And Bond was his big buddy, just as Wayne was. Two of his closest friends, part of his gang–a backward bunch altogether, even by Hollywood standards. They reenacted all those macho rituals of drunken bonding and brawling that the worst Ford movies and the worst parts of the best ones incessantly celebrate. But Ford’s real-life gang were often up to tricks that even his movies couldn’t have turned into clean Irish fun. Like the time Wayne tried to rouse a sodden, sleeping Bond by pouring vodka on his chest and then setting it on fire. Or Ford peeing out his bedroom window by way of greeting his daughter and her friend, the actress Joanne Dru, on the porch below (“Good afternoon, girls!”).
Ford surely knew that with these guys, much as he loved them, he was lowering himself. On the set–nearly the only place where he was dependably sober–he made them pay. But that vindictiveness lowered him, too, and most of the time he would feel sorry for it later. His sentimentality (also in his movies) was the other side of his nastiness, and almost as hard to bear. “Sentiment is Jack’s vice,” said Orson Welles, assessing the movies for Peter Bogdanovich. “When he escapes it, you get a perfect kind of innocence.” Welles cited Young Mr. Lincoln (“How truly great that is!”). He might as well have named They Were Expendable , and for the same quality–a war movie not like any other, managing a heroic mode that feels both heartbroken and serene at once.
That Fordian “innocence” operates with mysterious force in The Searchers . One of the most striking things about the first 20 minutes or so of the movie is the indirection–the tact of the moviemaking itself. We know, for example, without acknowledgment by anyone on the screen, that Ethan (John Wayne) is deeply in love with his brother’s wife Martha (Dorothy Jordan), and she with him. We know it when he first arrives, from the way he bends from his great height to kiss her on the forehead, and the way she lowers her eyes when he does so; then the way she backs wordlessly into the house ahead of him, welcoming, her apron lifting softly on the wind in front of her. She will soon say goodbye to him–in front of the preacher (Ward Bond) who has come to recruit the men for a rescue mission. Another grave, wordless forehead kiss, another resigned and lowered gaze, a light touching of forearms–an exchange not observed by the Reverend, who’s just noticed her caressing Ethan’s coat before taking it to him, and who now stands drinking his coffee in the left foreground, raising the cup to his lips, chewing thoughtfully on his doughnut, looking abstractedly (as the couple to the right behind him draw heartbreakingly apart) toward us. There’s hardly a movie scene anywhere, it seems to me (at least when I’m watching this one), that moves you so much and so powerfully. At such times, Ford makes those other “old masters”–all famous for their “touch,” their civilized elegance (Lubitsch, Ophuls, et al.)–look almost ham-fisted.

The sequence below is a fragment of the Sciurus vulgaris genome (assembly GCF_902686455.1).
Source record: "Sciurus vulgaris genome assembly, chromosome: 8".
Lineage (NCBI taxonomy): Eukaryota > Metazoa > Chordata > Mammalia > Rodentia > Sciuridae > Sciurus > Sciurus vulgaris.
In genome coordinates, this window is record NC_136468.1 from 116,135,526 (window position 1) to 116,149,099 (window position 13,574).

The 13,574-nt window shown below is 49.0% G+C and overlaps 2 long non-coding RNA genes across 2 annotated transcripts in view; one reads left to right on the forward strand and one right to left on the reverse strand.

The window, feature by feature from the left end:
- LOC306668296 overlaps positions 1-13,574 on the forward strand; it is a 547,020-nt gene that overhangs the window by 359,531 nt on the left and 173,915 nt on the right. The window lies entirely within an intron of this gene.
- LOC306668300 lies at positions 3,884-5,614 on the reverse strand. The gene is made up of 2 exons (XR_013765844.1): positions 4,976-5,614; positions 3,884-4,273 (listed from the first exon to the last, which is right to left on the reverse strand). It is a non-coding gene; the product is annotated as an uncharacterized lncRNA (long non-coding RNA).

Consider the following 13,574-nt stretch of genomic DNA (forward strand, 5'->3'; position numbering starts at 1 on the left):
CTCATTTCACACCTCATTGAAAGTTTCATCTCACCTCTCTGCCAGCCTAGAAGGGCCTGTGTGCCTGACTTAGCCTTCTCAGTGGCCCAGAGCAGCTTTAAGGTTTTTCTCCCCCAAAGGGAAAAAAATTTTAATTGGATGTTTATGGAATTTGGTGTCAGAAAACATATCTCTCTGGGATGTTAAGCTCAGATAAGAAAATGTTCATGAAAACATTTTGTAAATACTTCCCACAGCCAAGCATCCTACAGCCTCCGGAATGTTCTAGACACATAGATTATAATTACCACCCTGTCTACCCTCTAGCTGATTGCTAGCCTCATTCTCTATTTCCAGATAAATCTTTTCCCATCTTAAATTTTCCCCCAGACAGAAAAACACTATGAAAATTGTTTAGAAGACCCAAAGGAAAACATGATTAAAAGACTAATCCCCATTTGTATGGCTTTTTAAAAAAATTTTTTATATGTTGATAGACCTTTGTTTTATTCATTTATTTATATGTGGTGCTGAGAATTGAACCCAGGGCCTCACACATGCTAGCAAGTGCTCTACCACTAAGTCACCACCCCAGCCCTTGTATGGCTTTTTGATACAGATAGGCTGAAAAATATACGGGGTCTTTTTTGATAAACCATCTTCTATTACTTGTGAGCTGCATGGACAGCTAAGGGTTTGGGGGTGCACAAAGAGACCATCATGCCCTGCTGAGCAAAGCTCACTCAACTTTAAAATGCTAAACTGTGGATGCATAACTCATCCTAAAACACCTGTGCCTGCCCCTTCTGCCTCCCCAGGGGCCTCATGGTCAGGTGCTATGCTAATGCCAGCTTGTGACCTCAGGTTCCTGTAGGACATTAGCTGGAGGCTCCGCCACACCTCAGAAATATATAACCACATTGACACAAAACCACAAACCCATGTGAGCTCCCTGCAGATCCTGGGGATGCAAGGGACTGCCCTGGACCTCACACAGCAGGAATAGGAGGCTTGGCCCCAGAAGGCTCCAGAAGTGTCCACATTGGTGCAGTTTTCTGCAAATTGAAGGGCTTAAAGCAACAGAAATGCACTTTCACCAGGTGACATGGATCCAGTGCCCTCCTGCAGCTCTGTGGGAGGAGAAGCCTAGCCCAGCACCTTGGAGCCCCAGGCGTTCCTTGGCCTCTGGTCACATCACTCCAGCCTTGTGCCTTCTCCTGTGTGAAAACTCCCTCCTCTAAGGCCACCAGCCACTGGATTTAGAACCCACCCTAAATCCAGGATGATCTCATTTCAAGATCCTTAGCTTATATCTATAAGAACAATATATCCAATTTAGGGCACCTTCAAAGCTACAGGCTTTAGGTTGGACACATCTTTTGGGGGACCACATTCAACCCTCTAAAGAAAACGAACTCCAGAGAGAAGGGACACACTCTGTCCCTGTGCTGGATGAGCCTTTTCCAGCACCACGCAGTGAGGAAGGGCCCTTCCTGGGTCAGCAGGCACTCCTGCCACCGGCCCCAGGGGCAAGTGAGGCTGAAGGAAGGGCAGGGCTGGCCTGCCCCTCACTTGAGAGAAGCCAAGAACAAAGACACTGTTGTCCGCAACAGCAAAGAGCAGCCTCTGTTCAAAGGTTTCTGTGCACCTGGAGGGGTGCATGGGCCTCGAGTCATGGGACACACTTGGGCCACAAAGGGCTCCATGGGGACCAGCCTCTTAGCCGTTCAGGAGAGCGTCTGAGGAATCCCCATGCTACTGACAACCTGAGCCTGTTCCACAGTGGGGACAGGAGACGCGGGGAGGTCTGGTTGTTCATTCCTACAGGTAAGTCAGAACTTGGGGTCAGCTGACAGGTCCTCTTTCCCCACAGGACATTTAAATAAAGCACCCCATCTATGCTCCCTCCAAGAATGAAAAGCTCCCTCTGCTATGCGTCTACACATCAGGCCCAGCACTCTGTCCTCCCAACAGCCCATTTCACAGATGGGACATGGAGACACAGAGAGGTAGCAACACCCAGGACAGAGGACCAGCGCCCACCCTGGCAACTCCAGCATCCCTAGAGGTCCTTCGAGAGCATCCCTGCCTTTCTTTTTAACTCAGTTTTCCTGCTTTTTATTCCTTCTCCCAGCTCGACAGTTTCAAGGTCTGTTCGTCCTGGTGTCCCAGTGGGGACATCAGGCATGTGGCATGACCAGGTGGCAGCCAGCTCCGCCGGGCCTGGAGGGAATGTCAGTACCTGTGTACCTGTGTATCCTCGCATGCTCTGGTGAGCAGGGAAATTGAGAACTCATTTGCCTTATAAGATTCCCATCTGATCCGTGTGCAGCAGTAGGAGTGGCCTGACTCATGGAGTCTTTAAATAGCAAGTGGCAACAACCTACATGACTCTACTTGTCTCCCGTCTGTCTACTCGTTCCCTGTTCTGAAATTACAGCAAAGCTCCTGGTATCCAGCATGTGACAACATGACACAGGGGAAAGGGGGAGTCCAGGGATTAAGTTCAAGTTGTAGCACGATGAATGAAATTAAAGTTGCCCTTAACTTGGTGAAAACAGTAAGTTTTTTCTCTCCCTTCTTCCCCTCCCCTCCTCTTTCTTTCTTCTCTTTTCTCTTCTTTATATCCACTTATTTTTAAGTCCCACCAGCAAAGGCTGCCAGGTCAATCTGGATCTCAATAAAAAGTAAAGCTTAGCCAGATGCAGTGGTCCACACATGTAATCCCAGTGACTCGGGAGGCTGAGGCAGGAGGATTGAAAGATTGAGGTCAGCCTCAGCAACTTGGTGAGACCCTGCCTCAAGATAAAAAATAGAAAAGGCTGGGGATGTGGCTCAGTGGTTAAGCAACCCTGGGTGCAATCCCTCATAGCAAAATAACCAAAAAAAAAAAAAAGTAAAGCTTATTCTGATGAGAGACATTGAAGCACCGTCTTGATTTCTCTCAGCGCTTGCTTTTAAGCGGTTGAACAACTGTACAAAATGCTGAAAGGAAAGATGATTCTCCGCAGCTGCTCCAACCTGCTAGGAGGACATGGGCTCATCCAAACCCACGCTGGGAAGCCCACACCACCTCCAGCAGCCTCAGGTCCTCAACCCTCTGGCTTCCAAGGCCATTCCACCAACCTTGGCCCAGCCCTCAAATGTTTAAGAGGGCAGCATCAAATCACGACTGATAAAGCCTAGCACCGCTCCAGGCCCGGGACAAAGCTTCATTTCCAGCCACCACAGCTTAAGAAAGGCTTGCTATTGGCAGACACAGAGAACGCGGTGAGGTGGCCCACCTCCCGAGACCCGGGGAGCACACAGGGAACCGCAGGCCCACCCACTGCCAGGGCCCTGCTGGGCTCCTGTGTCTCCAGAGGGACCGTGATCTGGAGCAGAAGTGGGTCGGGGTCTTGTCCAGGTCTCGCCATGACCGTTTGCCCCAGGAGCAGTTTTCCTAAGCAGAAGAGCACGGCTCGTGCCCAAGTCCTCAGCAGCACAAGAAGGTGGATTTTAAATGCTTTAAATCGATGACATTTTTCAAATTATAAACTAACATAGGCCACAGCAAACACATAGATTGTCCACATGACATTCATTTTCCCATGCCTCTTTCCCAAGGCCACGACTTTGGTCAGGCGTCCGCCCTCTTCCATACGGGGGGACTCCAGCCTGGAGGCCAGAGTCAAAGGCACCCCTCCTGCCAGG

And yet Ford made many crude and cartoonish films, with performances to match (he said comedy was his real talent–it wasn’t). The sharpness of that contrast, even the violence of it (like the way he trashes The Searchers in a later film, Two Rode Together, which seems like a malignant take-off) suggests a mystery that’s beyond the facile psychologizing (sexual insecurity? masculine-identity crisis?) that Mr. McBride’s biography, at its weakest, falls into. But it’s a bounteous book, and the rest survives. Especially the wonderful stories.
Ford is supposed to be a man’s director, and certainly that was the kind of movie he mostly made. But it’s the women in Mr. McBride’s book, the actresses–Claire Trevor, Maureen O’Hara, Anna Lee and others–who have the most interesting stories to tell about how the director worked. It was “weird,” according to Lee, the rapport you felt with him. She played Bronwen for Ford in How Green Was My Valley , and he readied her for one of her biggest scenes (where Bronwen, learning that her collier husband has just died in an accident, rushes out onto the street and down the hill to the mines) without any recognizable “preparation.” He sent her off down the studio hill with his handkerchief tucked into her apron (their secret). Apparently it worked–Lee saved the handkerchief. But then someone, she thinks, must have thrown it out later. It was, after all, very badly chewed up.
James Harvey’s Movie Love in the Fifties will be out in October from Knopf.
Follow James Harvey via RSS.